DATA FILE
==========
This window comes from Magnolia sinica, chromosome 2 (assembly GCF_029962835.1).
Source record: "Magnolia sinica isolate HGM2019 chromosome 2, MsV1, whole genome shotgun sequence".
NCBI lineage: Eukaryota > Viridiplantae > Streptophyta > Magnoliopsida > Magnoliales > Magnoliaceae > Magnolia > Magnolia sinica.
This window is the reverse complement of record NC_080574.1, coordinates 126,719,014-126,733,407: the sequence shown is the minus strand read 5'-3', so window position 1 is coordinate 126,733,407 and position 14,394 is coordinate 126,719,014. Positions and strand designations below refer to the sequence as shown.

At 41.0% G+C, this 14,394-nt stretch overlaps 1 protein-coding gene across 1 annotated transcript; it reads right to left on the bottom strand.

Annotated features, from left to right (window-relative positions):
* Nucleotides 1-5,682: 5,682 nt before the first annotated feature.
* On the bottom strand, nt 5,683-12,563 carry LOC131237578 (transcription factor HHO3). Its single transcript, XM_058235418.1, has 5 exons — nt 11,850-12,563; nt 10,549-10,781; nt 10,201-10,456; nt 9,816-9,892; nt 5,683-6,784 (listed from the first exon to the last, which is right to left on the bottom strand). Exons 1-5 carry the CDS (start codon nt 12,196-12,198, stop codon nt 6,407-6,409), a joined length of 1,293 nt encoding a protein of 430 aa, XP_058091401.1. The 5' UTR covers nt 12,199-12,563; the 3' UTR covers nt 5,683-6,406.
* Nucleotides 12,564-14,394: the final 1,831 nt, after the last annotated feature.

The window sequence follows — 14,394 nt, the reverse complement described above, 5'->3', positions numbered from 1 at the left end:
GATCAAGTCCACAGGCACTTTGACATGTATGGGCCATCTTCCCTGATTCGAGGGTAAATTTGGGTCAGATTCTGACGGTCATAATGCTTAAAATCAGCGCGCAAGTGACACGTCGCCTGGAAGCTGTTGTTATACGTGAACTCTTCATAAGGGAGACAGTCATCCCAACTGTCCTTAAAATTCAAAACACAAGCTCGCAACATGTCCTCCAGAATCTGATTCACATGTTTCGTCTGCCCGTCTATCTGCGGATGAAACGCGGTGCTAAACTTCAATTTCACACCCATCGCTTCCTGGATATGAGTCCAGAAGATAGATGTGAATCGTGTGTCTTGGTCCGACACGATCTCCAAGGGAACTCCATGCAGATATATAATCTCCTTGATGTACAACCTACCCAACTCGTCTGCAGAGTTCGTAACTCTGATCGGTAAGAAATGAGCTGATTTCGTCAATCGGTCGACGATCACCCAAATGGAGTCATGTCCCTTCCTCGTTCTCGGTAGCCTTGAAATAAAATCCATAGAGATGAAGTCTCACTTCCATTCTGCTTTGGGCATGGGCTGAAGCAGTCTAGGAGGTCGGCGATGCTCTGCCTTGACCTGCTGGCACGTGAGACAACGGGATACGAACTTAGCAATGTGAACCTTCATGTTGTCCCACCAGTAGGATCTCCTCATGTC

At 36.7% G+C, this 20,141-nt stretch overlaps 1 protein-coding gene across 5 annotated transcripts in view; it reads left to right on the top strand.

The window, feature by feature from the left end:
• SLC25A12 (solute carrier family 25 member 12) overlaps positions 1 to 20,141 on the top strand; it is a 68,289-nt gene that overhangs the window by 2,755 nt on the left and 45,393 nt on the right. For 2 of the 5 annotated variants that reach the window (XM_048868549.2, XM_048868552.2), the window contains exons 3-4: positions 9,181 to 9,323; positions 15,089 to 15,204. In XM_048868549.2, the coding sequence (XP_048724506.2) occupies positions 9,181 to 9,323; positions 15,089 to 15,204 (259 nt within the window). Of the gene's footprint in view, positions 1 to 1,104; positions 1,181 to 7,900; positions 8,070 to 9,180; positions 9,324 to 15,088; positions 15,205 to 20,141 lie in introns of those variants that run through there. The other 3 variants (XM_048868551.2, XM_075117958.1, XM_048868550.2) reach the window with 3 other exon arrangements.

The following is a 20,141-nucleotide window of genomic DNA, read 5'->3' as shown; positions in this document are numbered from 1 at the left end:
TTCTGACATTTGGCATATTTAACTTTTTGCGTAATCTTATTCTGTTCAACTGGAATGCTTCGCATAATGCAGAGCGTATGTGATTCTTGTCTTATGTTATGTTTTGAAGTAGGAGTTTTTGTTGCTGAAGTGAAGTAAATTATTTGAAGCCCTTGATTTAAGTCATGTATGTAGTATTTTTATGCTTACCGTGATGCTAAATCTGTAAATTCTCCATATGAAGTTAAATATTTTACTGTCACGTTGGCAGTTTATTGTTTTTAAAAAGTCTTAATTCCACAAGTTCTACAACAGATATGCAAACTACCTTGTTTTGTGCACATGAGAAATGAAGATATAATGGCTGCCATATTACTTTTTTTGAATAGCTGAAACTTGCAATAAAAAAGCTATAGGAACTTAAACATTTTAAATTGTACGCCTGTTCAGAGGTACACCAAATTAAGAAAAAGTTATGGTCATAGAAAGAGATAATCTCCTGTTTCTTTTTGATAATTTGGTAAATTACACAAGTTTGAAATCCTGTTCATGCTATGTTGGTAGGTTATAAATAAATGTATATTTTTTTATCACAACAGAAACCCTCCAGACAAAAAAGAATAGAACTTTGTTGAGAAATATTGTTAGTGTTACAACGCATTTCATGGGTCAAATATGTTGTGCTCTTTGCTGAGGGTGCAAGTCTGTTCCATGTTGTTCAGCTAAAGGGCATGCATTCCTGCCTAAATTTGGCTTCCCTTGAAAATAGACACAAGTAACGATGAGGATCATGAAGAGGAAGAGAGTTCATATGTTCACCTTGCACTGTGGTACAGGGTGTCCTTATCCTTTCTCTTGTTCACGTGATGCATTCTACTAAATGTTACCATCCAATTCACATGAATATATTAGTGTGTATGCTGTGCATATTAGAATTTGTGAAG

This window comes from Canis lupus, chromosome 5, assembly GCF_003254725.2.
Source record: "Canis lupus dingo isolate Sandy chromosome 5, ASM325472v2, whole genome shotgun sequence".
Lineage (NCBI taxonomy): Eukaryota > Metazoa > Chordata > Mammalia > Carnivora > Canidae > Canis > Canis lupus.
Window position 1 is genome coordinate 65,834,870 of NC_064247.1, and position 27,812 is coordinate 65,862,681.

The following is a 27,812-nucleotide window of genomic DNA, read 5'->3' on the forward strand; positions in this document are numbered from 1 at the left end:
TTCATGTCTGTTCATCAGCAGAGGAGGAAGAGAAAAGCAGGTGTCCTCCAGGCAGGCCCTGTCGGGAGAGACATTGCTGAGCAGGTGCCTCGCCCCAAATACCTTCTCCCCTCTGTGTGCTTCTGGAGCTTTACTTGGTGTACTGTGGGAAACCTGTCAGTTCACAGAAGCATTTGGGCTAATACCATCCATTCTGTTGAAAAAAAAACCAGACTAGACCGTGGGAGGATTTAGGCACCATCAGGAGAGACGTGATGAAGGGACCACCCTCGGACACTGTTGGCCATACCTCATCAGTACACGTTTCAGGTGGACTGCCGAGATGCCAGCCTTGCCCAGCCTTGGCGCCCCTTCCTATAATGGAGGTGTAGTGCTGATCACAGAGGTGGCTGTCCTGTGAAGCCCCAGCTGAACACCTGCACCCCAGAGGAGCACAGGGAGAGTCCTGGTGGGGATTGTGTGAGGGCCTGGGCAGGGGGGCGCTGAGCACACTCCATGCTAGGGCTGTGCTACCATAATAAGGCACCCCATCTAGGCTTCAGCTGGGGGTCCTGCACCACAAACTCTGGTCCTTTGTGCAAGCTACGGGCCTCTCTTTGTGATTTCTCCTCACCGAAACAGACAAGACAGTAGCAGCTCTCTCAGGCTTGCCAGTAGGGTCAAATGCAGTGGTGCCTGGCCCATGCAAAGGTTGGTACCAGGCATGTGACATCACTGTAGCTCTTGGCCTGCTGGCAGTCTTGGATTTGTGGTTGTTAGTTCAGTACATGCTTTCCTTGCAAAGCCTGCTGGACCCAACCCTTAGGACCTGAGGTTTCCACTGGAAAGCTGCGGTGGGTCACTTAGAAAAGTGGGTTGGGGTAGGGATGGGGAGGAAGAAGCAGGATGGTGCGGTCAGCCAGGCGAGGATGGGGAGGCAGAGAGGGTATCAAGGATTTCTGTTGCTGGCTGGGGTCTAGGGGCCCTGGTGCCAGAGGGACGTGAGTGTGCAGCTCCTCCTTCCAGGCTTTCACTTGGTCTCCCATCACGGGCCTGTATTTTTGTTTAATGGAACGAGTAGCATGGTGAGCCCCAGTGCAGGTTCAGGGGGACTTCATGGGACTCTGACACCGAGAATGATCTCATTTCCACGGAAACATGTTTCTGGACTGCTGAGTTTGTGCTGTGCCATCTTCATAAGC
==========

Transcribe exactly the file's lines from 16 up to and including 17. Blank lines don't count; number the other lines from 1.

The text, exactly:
TTCTGACATTTGGCATATTTAACTTTTTGCGTAATCTTATTCTGTTCAACTGGAATGCTTCGCATAATGCAGAGCGTATGTGATTCTTGTCTTATGTTATGTTTTGAAGTAGGAGTTTTTGTTGCTGAAGTGAAGTAAATTATTTGAAGCCCTTGATTTAAGTCATGTATGTAGTATTTTTATGCTTACCGTGATGCTAAATCTGTAAATTCTCCATATGAAGTTAAATATTTTACTGTCACGTTGGCAGTTTATTGTTTTTAAAAAGTCTTAATTCCACAAGTTCTACAACAGATATGCAAACTACCTTGTTTTGTGCACATGAGAAATGAAGATATAATGGCTGCCATATTACTTTTTTTGAATAGCTGAAACTTGCAATAAAAAAGCTATAGGAACTTAAACATTTTAAATTGTACGCCTGTTCAGAGGTACACCAAATTAAGAAAAAGTTATGGTCATAGAAAGAGATAATCTCCTGTTTCTTTTTGATAATTTGGTAAATTACACAAGTTTGAAATCCTGTTCATGCTATGTTGGTAGGTTATAAATAAATGTATATTTTTTTATCACAACAGAAACCCTCCAGACAAAAAAGAATAGAACTTTGTTGAGAAATATTGTTAGTGTTACAACGCATTTCATGGGTCAAATATGTTGTGCTCTTTGCTGAGGGTGCAAGTCTGTTCCATGTTGTTCAGCTAAAGGGCATGCATTCCTGCCTAAATTTGGCTTCCCTTGAAAATAGACACAAGTAACGATGAGGATCATGAAGAGGAAGAGAGTTCATATGTTCACCTTGCACTGTGGTACAGGGTGTCCTTATCCTTTCTCTTGTTCACGTGATGCATTCTACTAAATGTTACCATCCAATTCACATGAATATATTAGTGTGTATGCTGTGCATATTAGAATTTGTGAAG

This window comes from Canis lupus, chromosome 5, assembly GCF_003254725.2.